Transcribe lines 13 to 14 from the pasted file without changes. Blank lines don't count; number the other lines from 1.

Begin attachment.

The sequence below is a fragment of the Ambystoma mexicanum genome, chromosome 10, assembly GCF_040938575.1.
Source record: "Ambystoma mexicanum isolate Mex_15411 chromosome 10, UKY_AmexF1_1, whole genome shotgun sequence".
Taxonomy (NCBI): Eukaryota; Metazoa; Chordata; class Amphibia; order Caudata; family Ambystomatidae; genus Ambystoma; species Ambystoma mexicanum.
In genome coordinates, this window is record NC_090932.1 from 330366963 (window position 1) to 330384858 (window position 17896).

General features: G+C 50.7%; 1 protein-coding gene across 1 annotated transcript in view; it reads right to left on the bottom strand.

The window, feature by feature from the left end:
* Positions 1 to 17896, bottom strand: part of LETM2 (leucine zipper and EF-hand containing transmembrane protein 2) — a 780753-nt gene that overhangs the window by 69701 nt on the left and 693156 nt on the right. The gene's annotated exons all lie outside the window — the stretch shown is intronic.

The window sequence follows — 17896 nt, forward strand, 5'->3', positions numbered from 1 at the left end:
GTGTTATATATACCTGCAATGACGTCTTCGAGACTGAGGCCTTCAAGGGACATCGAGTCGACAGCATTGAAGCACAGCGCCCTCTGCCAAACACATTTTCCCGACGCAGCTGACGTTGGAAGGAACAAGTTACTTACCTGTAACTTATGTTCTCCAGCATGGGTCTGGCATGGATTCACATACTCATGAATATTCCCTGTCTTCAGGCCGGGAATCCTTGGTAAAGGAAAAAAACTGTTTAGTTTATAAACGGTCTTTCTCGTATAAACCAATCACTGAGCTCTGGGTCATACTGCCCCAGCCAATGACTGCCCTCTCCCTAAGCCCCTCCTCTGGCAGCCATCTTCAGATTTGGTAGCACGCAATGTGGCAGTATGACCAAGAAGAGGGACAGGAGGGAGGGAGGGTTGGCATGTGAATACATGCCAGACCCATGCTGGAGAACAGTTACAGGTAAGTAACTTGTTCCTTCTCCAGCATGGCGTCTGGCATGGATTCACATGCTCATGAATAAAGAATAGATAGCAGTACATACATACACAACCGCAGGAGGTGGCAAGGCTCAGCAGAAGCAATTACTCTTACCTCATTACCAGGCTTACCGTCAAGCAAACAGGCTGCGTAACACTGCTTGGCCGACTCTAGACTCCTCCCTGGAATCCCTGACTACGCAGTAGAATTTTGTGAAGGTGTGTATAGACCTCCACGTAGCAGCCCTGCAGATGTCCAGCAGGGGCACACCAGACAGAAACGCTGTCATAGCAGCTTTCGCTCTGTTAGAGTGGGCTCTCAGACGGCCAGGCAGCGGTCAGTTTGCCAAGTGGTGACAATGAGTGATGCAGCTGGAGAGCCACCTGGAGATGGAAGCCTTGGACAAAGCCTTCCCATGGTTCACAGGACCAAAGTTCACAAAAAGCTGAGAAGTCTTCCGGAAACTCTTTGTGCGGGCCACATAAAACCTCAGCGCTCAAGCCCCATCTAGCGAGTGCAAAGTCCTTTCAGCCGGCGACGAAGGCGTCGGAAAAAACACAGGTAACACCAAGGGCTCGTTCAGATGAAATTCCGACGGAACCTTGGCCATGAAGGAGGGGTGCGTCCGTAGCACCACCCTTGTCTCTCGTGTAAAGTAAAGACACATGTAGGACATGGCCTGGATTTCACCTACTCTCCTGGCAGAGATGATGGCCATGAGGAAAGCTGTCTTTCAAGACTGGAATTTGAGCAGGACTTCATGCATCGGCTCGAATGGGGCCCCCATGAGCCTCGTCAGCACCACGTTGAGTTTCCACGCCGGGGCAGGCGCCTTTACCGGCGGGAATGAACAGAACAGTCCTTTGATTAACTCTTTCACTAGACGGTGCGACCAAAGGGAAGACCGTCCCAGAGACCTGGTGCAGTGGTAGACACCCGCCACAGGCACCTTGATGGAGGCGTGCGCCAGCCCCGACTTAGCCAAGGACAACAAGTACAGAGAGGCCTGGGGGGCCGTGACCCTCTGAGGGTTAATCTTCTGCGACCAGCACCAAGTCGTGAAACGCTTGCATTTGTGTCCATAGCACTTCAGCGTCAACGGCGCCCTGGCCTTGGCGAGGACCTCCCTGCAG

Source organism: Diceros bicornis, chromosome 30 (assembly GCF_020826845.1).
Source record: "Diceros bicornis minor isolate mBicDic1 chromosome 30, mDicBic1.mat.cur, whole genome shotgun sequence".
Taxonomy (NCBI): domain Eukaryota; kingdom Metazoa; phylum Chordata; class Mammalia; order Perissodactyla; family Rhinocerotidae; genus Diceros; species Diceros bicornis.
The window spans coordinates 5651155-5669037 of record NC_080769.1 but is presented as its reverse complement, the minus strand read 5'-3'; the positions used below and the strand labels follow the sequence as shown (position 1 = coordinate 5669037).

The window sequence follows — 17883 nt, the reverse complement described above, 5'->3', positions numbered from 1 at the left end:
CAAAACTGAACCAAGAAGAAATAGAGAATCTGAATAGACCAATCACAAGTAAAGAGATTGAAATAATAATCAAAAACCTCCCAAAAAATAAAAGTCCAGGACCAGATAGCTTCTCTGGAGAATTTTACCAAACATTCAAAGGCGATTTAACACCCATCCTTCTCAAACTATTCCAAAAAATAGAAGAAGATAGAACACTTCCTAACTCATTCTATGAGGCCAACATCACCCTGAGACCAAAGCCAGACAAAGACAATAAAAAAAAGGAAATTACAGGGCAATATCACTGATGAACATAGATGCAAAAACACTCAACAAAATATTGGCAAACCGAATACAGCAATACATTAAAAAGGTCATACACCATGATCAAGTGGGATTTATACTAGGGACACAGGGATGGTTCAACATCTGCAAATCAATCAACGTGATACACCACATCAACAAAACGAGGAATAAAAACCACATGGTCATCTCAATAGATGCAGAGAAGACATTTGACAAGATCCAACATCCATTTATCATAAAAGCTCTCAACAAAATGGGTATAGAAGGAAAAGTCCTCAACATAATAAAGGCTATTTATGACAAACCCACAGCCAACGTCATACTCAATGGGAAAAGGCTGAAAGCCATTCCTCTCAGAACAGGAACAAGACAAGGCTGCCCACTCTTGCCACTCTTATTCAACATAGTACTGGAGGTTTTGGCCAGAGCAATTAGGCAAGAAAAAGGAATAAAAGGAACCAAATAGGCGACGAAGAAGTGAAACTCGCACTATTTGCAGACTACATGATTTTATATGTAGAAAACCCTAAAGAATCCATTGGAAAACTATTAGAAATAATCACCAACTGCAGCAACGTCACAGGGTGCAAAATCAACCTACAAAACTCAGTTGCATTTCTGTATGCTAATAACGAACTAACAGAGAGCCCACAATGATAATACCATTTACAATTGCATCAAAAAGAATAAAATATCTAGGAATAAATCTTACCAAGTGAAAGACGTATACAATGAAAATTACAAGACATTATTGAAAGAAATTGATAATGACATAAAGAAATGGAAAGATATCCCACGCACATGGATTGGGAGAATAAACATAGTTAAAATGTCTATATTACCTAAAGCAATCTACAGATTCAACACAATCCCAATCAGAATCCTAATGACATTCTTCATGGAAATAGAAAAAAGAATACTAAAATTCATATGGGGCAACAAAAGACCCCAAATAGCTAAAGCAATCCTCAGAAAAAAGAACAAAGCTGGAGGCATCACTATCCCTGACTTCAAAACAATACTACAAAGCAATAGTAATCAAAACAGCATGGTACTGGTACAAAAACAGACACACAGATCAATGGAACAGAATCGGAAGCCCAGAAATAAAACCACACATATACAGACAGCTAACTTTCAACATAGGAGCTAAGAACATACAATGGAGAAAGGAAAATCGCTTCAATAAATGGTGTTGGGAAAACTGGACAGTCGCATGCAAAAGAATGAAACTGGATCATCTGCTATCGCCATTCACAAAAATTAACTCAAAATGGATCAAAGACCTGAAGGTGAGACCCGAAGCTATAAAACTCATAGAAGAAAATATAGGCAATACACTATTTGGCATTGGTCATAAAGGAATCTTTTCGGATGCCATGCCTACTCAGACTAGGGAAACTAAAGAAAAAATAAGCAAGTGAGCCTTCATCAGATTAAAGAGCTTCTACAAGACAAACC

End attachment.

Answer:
The window spans coordinates 5651155-5669037 of record NC_080769.1 but is presented as its reverse complement, the minus strand read 5'-3'; the positions used below and the strand labels follow the sequence as shown (position 1 = coordinate 5669037).

The window sequence follows — 17883 nt, the reverse complement described above, 5'->3', positions numbered from 1 at the left end: